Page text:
You can make arrowheads from bone, glass, metal, or pieces of rock. You can also sharpen
and fire harden the end of the shaft. To fire harden wood, hold it over hot coals, being
careful not to bum or scorch the wood.
You must notch the ends of the arrows for the bowstring. Cut or file the notch; do not split
it. Fletching (adding feathers to the notched end of an arrow) improves the arrow’s flight
characteristics, but is not necessary on a field-expedient arrow.

You can make a sling by tying two pieces of cordage, about sixty centimeters long, at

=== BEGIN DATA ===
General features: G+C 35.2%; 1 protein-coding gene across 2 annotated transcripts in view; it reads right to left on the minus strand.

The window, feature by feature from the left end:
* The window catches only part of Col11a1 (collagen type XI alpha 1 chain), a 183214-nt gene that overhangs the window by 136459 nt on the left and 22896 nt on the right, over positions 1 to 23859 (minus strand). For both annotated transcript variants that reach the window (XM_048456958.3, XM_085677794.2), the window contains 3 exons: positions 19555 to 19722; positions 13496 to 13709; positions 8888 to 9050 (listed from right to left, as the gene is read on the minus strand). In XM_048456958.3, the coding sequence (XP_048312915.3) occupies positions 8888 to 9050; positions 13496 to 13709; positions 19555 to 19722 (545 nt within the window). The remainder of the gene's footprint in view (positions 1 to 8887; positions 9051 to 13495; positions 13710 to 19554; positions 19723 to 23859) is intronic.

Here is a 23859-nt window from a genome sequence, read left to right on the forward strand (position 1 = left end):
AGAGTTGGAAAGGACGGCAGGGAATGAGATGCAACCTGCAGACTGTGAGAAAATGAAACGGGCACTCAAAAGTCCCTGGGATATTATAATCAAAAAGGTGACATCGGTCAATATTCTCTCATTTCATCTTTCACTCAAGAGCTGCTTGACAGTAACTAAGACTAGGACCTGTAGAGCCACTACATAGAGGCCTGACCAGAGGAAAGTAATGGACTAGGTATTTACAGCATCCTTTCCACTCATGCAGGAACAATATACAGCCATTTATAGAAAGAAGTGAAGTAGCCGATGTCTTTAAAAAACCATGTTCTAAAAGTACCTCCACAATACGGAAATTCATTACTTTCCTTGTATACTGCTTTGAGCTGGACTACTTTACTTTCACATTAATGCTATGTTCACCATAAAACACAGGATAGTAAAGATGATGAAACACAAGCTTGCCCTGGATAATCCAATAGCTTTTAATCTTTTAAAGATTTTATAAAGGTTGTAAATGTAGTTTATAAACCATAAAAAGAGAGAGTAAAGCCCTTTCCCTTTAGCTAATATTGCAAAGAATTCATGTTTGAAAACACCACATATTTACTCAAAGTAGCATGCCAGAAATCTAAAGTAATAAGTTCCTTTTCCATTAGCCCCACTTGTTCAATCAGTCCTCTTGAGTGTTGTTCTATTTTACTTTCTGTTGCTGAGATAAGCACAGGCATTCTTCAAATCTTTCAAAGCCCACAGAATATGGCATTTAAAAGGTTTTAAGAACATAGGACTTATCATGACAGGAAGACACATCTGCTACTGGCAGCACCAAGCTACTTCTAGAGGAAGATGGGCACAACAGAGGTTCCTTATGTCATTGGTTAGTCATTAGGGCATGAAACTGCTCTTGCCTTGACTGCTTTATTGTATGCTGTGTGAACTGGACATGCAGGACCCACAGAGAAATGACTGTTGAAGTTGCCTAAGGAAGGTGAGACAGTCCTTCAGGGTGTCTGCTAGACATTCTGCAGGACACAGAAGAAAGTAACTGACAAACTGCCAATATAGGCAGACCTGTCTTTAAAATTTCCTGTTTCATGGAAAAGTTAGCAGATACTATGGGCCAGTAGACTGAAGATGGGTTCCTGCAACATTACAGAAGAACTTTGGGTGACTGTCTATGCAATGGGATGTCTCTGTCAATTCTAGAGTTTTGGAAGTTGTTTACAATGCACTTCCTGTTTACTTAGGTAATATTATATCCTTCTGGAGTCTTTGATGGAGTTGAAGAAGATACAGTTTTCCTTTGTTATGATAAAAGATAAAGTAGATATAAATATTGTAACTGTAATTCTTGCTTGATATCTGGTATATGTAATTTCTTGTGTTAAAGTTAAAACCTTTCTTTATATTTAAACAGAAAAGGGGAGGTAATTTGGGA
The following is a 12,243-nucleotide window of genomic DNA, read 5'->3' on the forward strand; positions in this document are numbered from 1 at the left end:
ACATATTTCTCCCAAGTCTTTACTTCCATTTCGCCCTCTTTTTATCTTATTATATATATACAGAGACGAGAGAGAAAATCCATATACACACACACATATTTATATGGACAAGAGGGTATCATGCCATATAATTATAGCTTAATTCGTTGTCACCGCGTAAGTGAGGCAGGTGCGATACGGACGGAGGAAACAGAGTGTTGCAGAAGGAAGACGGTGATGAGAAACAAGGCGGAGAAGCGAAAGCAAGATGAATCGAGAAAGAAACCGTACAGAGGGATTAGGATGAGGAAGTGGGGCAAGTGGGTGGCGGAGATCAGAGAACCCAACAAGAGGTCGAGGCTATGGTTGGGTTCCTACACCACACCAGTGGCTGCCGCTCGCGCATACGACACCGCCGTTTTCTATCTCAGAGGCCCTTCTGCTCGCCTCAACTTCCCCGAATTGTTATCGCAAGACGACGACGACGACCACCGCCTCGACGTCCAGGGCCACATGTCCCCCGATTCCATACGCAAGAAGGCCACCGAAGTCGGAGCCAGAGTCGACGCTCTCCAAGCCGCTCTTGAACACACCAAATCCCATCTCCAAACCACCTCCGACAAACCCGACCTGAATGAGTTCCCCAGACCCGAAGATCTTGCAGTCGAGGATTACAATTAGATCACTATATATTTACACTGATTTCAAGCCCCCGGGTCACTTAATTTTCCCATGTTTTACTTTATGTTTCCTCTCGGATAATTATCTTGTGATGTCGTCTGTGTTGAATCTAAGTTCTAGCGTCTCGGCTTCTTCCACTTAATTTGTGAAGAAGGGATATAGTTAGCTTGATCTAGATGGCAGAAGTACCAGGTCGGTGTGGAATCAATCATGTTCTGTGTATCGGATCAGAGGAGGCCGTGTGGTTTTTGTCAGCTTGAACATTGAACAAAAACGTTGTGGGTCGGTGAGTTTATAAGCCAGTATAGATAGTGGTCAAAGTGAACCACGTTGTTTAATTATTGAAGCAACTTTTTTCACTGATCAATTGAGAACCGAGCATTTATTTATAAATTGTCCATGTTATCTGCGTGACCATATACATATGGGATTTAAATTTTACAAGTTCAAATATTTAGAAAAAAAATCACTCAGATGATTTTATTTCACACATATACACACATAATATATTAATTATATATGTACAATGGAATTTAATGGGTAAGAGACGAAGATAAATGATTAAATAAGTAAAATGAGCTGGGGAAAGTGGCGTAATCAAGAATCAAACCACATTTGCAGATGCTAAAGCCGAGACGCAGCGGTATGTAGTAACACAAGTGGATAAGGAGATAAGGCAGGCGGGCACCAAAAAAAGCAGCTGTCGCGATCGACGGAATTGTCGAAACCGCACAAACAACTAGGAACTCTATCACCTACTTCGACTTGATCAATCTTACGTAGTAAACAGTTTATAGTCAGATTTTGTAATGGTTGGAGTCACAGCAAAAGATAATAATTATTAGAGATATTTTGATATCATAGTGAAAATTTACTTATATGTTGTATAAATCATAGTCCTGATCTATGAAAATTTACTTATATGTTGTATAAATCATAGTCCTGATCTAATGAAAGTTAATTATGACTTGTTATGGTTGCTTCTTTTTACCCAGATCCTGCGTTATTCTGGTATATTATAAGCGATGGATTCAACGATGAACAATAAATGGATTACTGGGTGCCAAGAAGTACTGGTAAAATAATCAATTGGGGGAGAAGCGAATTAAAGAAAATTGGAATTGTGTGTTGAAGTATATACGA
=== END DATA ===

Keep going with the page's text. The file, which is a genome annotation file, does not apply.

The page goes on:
opposite ends of a palm-sized piece of leather or cloth. Place a rock in the cloth and wrap
one cord around the middle finger and hold in your palm. Hold the other cord between the
forefinger and thumb. To throw the rock, spin the sling several times in a circle and release
the cord between the thumb and forefinger. Practice to gain proficiency. The sling is very
effective against small game.

You can make your own fishhooks, nets and traps and use several methods to obtain fish in
a survival situation.
Improvised Fishhooks
You can make field-expedient fishhooks from pins, needles, wire, small nails, or any piece of
metal. You can also use wood, bone, coconut shell, thorns, flint, seashell, or tortoise shell.
You can also make fishhooks from any combination of these items (Figure 8-17).

To make a wooden hook, cut a piece of hardwood about 2.5 centimeters long and about 6
millimeters in diameter to form the shank. Cut a notch in one end in which to place the